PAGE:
India is celebrating 75 years of freedom from British rule. The Indian flag, the tricolor, is fluttering from hundreds of thousands of houses and institutions across the country to mark the occasion.
Amid the jubilation and the fluttering tricolors, it’s time for introspection. Are all Indians truly free?
Father Cedric Prakash says the only question one needs to ask at this critical juncture of the country’s history is “Whose [email protected]?”
The rights of religious minorities are being crushed. Muslims and Christians are at the receiving end of venomous hate speeches, constant denigration and even attacks, says the Jesuit priest.
Professor Salim Engineer, vice president of the Jamaat-e-Islami Hind, an Islamic organization, says, “We are proud of the great strides India has taken in the scientific and technological fields and the economy.”
“We are a power which the world can’t ignore. But, we as a nation and society have fallen low in morality, individual and collective character,” adds the educator.
“We have not upheld our Constitutional values — Equality, Freedom, Liberty, Justice and Fraternity. We have not been able to preserve and protect.”
Discrimination against and atrocities on weaker sections, such as the Dalits, Tribals, Muslim and Christian minorities, and women have been on the increase,” he says.
The situation of religious freedom and safety of places of worship, particularly of Christians and Muslims, is worsening day by day, he adds.
It is sad that the genie of communal disharmony and superiority of one religion over another has been uncorked, says Michael Williams, president of the United Christian Forum.
Federal Home Minister Amit Shah tweeted on “Partition Horrors Remembrance Day” on August 14.
“The partition of the country in 1947 is that inhuman chapter of Indian history which can never be forgotten,” he says.
“The (Hindu-Muslim) communal violence and hatred claimed millions of lives and displaced innumerable people,” he adds.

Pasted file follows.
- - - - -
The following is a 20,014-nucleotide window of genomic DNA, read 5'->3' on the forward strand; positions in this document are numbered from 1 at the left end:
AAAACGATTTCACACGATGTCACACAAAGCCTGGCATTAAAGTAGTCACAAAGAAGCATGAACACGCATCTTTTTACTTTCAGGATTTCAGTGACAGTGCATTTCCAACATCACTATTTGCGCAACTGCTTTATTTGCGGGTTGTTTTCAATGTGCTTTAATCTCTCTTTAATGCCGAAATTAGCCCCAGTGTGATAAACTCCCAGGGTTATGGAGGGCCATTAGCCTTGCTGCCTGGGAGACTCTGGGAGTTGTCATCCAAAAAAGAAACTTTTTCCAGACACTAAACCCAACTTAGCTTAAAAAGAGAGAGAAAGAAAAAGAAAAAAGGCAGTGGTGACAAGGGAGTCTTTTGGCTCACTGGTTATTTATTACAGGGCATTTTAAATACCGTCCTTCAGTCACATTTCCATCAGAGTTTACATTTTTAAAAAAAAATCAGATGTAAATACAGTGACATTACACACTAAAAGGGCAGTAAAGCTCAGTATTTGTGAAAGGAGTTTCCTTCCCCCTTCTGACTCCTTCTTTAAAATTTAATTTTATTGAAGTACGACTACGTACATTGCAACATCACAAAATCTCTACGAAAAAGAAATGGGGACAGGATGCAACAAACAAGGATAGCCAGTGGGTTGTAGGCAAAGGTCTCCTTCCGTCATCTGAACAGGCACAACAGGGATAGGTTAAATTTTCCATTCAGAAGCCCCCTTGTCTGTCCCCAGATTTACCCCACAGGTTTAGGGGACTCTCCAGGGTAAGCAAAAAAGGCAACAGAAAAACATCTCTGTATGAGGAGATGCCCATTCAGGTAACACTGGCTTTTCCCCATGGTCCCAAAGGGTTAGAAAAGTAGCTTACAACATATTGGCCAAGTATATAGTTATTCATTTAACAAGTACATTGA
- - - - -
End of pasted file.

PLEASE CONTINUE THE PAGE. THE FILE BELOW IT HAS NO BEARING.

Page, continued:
Since the Bharatiya Janata Party began to rule the country, it has again witnessed increased religious polarization, says John Dayal, a veteran journalist and rights activist.
From the verdict on the Babri Masjid to the abrogation of Articles 370 and 35A regarding Kashmir, the communal divide has become wider.
The “Love Jihad” law of northern Uttar Pradesh state is clearly focused on a Muslim boy marrying a Hindu girl, he says.
There has been a spate of unconstitutional anti-conversion laws in different states, clearly a bogey, and which certainly violates the fundamental rights of a citizen, says Dayal.
“There is a fear that India’s Muslim heritage might be expunged,” said Rajmohan Gandhi, historian and author, quoting his grandfather Mahatma Gandhi, the Father of the Nation.
Not only are Muslims underrepresented everywhere, including in the Parliament, the bureaucracy, the judiciary, the police, and the army, their representation continues to shrink.
The view that within India Muslims and Christians must exist as second class citizens will have to yield when it clashes with the hunger to belong to the world as anyone’s equals, says Gandhi.
He says that massive propaganda against the “Other” may work for a while, but dislike of the “Other” will eventually be trumped by love of liberty.
In recent years, the Indian State has become far more ruthless in its suppression of dissent.
By the government’s own figures, between 2016 and 2020, more than 24,000 Indians were arrested under the draconian Unlawful (Activities) Prevention Act, of which less than one percent were actually convicted, says historian and author Ramchandra Guha.
The BJP government’s decision to promote the Hindutva ideology in violation of the Constitution has spread fear among Muslims and Christians, says former Ambassador K P Fabian.
He says “the Muslims have, with a degree of success, demonstrated against the Citizenship Amendment Act while the Christians seem to be still trying to figure out a strategy.”
Striking a note of optimism, Williams says Minorities in India have always been a soft target, but the Constitution is still supreme and the judiciary is still alive and well.
Renowned Islamic scholar Akhtarul Wassey echoes the sentiments.
He says “Muslims have the support of a vast majority of right-thinking Hindus. There is also the Constitution that provides religious liberty and a judiciary is also by and large fair.”
Williams says people will see that the pursuit of happiness, fraternity and human dignity is paramount and independent of a person’s faith or absence of it.
They will see it hopefully when the rising unemployment, cost of fuel, cooking gas and continuing drop in the value of the Rupee hits home.
There has been little positive, nation-building governance and more power-building exercises. Even the powers-that-be must realize that more good governance and less rhetoric is the need of the hour.
Let the conversation be on removing poverty, narrowing the gap between the hyper rich and the barely middle class, and even the gap between castes and genders.
Those are measurable goals. Lets try to reach them in the next quarter of a century, says Dayal.